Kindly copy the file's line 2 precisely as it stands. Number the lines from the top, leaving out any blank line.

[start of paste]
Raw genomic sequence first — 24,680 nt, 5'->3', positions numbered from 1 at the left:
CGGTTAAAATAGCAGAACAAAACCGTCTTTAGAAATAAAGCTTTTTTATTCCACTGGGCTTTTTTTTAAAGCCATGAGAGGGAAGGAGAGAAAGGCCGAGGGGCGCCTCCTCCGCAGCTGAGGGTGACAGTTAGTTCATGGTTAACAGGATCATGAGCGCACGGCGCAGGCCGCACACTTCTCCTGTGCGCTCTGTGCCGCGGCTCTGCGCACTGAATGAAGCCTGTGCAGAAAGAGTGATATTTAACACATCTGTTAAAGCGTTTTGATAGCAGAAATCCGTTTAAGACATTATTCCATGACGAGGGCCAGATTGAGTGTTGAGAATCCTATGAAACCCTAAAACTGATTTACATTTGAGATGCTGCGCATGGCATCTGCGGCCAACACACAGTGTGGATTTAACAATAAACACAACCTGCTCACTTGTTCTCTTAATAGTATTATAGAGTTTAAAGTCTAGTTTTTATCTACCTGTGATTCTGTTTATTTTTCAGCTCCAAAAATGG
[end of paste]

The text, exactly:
CGGTTAAAATAGCAGAACAAAACCGTCTTTAGAAATAAAGCTTTTTTATTCCACTGGGCTTTTTTTTAAAGCCATGAGAGGGAAGGAGAGAAAGGCCGAGGGGCGCCTCCTCCGCAGCTGAGGGTGACAGTTAGTTCATGGTTAACAGGATCATGAGCGCACGGCGCAGGCCGCACACTTCTCCTGTGCGCTCTGTGCCGCGGCTCTGCGCACTGAATGAAGCCTGTGCAGAAAGAGTGATATTTAACACATCTGTTAAAGCGTTTTGATAGCAGAAATCCGTTTAAGACATTATTCCATGACGAGGGCCAGATTGAGTGTTGAGAATCCTATGAAACCCTAAAACTGATTTACATTTGAGATGCTGCGCATGGCATCTGCGGCCAACACACAGTGTGGATTTAACAATAAACACAACCTGCTCACTTGTTCTCTTAATAGTATTATAGAGTTTAAAGTCTAGTTTTTATCTACCTGTGATTCTGTTTATTTTTCAGCTCCAAAAATGG